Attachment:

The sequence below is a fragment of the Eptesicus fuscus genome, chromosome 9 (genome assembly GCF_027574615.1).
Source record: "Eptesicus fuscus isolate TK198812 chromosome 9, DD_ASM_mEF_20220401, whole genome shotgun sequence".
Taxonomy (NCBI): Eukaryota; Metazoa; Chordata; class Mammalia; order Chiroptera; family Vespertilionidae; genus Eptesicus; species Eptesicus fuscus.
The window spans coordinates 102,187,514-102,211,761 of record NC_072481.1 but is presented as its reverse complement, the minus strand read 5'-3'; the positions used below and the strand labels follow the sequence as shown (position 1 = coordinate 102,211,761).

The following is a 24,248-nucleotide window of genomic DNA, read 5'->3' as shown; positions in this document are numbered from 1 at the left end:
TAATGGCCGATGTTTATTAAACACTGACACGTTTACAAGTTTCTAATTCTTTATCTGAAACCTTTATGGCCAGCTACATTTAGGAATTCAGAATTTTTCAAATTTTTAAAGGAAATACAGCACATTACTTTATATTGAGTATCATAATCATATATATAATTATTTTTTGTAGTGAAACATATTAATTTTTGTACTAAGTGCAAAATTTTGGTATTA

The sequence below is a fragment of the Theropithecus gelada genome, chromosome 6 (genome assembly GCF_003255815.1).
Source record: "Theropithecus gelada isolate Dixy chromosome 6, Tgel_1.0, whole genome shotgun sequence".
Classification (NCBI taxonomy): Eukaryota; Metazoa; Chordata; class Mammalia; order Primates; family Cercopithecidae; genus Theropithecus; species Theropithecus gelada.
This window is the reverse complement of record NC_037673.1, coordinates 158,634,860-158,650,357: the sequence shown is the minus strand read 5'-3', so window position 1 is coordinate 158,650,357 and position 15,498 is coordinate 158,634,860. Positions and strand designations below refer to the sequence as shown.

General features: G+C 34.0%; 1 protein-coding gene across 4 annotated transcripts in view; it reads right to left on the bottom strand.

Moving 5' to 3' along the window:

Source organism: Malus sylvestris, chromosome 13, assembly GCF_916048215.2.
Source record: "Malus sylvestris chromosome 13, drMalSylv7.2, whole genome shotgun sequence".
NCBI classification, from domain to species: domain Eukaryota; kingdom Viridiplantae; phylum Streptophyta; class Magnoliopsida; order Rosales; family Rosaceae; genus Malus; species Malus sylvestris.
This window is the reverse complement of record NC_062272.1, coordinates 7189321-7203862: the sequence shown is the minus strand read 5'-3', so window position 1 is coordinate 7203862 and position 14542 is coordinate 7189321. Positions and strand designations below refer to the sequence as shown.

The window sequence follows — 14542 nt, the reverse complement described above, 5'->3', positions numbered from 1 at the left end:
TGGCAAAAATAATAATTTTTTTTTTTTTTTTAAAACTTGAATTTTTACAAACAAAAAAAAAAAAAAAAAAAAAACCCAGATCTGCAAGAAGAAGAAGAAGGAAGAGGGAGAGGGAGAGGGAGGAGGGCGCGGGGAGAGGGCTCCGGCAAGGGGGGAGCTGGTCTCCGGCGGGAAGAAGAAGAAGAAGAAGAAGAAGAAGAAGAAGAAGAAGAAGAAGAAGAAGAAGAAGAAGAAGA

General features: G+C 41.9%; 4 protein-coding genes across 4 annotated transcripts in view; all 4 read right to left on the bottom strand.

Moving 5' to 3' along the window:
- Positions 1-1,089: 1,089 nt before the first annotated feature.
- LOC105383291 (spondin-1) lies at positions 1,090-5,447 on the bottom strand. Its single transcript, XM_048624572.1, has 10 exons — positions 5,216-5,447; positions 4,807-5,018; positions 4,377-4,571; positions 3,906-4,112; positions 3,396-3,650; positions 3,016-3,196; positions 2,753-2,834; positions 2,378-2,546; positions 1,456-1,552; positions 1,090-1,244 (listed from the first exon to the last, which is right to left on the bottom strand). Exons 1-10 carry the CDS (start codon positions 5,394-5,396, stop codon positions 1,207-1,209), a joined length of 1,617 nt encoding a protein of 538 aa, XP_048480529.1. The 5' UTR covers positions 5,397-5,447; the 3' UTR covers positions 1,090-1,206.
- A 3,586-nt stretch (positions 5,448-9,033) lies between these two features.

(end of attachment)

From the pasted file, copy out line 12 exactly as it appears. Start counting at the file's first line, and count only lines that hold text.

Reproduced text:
Moving 5' to 3' along the window: